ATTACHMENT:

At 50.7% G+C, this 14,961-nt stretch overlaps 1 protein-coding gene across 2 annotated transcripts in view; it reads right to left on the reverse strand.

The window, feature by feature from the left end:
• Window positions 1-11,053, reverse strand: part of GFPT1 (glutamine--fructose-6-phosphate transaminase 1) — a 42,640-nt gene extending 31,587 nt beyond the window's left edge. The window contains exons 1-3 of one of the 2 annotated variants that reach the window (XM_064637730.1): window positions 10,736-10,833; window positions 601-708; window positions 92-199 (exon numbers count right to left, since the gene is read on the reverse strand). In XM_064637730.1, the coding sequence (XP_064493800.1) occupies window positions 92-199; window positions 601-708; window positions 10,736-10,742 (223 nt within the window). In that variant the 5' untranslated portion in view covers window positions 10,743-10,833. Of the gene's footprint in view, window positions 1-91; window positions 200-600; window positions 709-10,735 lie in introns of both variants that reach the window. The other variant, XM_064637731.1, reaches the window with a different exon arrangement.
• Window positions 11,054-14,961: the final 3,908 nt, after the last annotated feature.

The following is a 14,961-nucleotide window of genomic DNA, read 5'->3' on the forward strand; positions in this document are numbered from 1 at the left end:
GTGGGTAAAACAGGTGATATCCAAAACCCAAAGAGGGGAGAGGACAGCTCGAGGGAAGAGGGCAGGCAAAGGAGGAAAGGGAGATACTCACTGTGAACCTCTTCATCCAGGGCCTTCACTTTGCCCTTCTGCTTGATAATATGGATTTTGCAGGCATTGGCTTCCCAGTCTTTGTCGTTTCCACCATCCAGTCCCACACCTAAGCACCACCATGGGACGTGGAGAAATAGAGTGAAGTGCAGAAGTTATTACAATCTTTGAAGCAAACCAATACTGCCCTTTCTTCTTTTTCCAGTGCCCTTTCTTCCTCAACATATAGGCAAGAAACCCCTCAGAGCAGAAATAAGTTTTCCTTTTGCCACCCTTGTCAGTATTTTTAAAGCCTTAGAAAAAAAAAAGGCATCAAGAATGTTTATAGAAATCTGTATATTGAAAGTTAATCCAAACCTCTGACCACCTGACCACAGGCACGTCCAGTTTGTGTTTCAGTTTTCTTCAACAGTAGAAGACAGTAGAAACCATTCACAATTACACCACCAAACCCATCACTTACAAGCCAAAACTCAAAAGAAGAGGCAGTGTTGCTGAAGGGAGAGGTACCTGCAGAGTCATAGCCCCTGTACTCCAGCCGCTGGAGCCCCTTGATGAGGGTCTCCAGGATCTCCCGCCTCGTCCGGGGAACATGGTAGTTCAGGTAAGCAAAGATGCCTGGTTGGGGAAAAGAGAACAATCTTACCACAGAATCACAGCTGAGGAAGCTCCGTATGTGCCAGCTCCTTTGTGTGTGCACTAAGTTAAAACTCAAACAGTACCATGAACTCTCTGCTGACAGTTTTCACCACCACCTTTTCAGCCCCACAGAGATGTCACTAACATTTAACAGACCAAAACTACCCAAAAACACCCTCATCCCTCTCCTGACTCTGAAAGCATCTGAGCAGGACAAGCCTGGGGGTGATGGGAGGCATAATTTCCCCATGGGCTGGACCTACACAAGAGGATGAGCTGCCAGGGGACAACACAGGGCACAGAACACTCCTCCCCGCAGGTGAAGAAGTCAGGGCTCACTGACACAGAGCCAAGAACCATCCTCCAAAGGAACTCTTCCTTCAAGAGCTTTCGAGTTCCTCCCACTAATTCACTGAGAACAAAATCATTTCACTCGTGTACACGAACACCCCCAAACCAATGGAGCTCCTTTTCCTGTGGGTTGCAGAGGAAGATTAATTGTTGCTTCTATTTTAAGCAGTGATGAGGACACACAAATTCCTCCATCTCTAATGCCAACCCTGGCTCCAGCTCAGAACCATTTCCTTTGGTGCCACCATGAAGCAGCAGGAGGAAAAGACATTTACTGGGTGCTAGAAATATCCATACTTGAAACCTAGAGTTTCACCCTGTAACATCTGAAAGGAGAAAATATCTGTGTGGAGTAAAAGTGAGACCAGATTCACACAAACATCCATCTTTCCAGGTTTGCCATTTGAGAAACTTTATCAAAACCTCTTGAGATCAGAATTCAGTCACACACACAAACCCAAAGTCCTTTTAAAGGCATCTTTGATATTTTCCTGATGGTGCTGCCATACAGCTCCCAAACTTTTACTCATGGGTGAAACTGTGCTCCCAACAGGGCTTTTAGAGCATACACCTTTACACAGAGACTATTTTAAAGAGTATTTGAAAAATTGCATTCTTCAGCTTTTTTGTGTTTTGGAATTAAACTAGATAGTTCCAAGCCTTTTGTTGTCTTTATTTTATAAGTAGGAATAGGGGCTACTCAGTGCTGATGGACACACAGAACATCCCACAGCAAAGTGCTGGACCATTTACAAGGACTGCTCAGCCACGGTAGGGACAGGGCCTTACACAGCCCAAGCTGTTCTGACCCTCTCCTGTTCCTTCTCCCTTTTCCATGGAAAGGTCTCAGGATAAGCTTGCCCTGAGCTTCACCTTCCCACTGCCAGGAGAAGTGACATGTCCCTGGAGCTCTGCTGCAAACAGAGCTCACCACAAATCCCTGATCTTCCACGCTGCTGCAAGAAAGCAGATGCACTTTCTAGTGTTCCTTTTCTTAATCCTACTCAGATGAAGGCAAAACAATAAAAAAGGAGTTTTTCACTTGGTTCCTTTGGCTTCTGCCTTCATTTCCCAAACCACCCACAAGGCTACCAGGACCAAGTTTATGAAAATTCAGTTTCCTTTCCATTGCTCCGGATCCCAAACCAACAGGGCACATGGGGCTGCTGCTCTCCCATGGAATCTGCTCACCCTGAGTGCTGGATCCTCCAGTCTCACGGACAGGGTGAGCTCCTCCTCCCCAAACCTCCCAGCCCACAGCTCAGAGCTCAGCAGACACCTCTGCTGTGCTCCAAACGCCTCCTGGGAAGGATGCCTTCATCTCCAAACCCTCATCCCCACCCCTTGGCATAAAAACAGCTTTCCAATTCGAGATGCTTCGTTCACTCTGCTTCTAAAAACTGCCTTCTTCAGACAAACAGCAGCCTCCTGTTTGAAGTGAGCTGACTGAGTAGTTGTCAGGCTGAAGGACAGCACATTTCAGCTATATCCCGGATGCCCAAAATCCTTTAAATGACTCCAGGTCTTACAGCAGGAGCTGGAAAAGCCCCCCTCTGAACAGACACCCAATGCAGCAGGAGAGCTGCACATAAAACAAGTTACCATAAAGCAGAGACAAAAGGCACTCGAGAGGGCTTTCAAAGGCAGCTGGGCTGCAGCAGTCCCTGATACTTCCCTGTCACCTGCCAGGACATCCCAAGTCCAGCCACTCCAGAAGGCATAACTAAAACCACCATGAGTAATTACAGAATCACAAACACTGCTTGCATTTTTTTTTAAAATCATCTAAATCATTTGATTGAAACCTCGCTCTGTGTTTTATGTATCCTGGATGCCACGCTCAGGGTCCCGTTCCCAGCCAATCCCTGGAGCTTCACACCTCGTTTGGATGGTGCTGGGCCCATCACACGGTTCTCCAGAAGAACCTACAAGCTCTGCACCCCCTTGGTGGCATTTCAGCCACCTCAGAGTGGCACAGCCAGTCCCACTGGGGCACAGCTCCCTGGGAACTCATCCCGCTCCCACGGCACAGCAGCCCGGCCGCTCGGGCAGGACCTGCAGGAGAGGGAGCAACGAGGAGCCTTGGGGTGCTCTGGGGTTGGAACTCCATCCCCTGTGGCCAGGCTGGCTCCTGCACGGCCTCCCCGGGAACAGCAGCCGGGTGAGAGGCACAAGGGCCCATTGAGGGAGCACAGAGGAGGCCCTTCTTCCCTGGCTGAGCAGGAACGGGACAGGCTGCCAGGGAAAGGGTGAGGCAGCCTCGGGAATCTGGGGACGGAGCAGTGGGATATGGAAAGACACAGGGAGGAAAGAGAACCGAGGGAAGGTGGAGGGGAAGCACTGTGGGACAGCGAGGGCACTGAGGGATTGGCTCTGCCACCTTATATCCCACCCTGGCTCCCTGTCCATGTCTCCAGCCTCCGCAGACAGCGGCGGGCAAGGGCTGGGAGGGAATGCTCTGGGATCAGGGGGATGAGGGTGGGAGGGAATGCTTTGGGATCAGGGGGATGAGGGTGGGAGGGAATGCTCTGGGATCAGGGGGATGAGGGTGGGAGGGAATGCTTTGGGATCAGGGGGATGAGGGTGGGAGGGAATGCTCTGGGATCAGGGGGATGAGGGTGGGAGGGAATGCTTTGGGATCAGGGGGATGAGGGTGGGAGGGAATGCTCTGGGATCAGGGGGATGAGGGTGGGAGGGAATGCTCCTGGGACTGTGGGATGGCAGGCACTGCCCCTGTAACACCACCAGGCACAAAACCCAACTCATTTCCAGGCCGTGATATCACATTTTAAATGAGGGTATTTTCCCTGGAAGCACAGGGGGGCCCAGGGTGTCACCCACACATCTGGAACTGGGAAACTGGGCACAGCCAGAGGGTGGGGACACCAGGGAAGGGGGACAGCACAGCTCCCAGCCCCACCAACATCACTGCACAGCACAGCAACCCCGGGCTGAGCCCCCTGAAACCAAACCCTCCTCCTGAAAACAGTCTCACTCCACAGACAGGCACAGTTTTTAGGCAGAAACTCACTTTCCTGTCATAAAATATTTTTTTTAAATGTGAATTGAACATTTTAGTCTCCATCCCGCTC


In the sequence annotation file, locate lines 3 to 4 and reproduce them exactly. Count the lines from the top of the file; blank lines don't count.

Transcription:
• Window positions 1-11,053, reverse strand: part of GFPT1 (glutamine--fructose-6-phosphate transaminase 1) — a 42,640-nt gene extending 31,587 nt beyond the window's left edge. The window contains exons 1-3 of one of the 2 annotated variants that reach the window (XM_064637730.1): window positions 10,736-10,833; window positions 601-708; window positions 92-199 (exon numbers count right to left, since the gene is read on the reverse strand). In XM_064637730.1, the coding sequence (XP_064493800.1) occupies window positions 92-199; window positions 601-708; window positions 10,736-10,742 (223 nt within the window). In that variant the 5' untranslated portion in view covers window positions 10,743-10,833. Of the gene's footprint in view, window positions 1-91; window positions 200-600; window positions 709-10,735 lie in introns of both variants that reach the window. The other variant, XM_064637731.1, reaches the window with a different exon arrangement.
• Window positions 11,054-14,961: the final 3,908 nt, after the last annotated feature.